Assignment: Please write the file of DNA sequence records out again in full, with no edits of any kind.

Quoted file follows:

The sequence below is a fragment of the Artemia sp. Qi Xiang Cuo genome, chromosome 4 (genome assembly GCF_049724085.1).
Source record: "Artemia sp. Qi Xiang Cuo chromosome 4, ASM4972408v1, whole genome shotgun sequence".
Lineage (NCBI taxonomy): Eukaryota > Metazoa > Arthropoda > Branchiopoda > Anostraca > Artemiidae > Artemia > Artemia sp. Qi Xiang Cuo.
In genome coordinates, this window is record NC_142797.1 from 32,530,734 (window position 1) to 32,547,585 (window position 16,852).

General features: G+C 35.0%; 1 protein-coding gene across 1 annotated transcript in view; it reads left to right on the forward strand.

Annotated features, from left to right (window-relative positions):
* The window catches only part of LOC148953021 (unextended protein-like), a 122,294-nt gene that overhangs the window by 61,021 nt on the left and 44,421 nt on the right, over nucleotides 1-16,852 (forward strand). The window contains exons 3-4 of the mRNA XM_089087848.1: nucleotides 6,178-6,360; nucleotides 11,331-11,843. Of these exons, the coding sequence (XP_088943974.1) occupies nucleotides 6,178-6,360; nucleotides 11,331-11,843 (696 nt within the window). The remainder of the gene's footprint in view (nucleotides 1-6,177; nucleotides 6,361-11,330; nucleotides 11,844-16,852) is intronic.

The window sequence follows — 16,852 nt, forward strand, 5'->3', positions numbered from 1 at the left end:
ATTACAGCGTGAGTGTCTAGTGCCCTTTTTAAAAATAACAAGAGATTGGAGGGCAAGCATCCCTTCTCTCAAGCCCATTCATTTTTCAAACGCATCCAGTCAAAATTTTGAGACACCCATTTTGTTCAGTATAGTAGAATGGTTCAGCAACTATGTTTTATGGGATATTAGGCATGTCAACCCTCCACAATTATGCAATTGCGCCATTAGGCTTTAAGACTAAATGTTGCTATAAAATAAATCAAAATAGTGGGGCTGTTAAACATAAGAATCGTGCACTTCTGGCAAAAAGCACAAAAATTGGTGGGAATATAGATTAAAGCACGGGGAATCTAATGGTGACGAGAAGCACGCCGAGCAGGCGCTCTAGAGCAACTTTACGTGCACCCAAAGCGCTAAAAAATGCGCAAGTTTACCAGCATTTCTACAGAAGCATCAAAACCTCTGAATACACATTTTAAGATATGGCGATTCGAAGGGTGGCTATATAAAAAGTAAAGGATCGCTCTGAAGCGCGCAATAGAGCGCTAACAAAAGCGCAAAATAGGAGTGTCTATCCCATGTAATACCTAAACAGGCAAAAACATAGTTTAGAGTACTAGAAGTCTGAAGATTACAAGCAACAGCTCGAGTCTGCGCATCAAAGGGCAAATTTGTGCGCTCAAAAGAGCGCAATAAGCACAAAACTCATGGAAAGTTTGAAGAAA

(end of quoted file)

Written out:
The sequence below is a fragment of the Artemia sp. Qi Xiang Cuo genome, chromosome 4 (genome assembly GCF_049724085.1).
Source record: "Artemia sp. Qi Xiang Cuo chromosome 4, ASM4972408v1, whole genome shotgun sequence".
Lineage (NCBI taxonomy): Eukaryota > Metazoa > Arthropoda > Branchiopoda > Anostraca > Artemiidae > Artemia > Artemia sp. Qi Xiang Cuo.
In genome coordinates, this window is record NC_142797.1 from 32,530,734 (window position 1) to 32,547,585 (window position 16,852).

General features: G+C 35.0%; 1 protein-coding gene across 1 annotated transcript in view; it reads left to right on the forward strand.

Annotated features, from left to right (window-relative positions):
* The window catches only part of LOC148953021 (unextended protein-like), a 122,294-nt gene that overhangs the window by 61,021 nt on the left and 44,421 nt on the right, over nucleotides 1-16,852 (forward strand). The window contains exons 3-4 of the mRNA XM_089087848.1: nucleotides 6,178-6,360; nucleotides 11,331-11,843. Of these exons, the coding sequence (XP_088943974.1) occupies nucleotides 6,178-6,360; nucleotides 11,331-11,843 (696 nt within the window). The remainder of the gene's footprint in view (nucleotides 1-6,177; nucleotides 6,361-11,330; nucleotides 11,844-16,852) is intronic.

The window sequence follows — 16,852 nt, forward strand, 5'->3', positions numbered from 1 at the left end:
ATTACAGCGTGAGTGTCTAGTGCCCTTTTTAAAAATAACAAGAGATTGGAGGGCAAGCATCCCTTCTCTCAAGCCCATTCATTTTTCAAACGCATCCAGTCAAAATTTTGAGACACCCATTTTGTTCAGTATAGTAGAATGGTTCAGCAACTATGTTTTATGGGATATTAGGCATGTCAACCCTCCACAATTATGCAATTGCGCCATTAGGCTTTAAGACTAAATGTTGCTATAAAATAAATCAAAATAGTGGGGCTGTTAAACATAAGAATCGTGCACTTCTGGCAAAAAGCACAAAAATTGGTGGGAATATAGATTAAAGCACGGGGAATCTAATGGTGACGAGAAGCACGCCGAGCAGGCGCTCTAGAGCAACTTTACGTGCACCCAAAGCGCTAAAAAATGCGCAAGTTTACCAGCATTTCTACAGAAGCATCAAAACCTCTGAATACACATTTTAAGATATGGCGATTCGAAGGGTGGCTATATAAAAAGTAAAGGATCGCTCTGAAGCGCGCAATAGAGCGCTAACAAAAGCGCAAAATAGGAGTGTCTATCCCATGTAATACCTAAACAGGCAAAAACATAGTTTAGAGTACTAGAAGTCTGAAGATTACAAGCAACAGCTCGAGTCTGCGCATCAAAGGGCAAATTTGTGCGCTCAAAAGAGCGCAATAAGCACAAAACTCATGGAAAGTTTGAAGAAA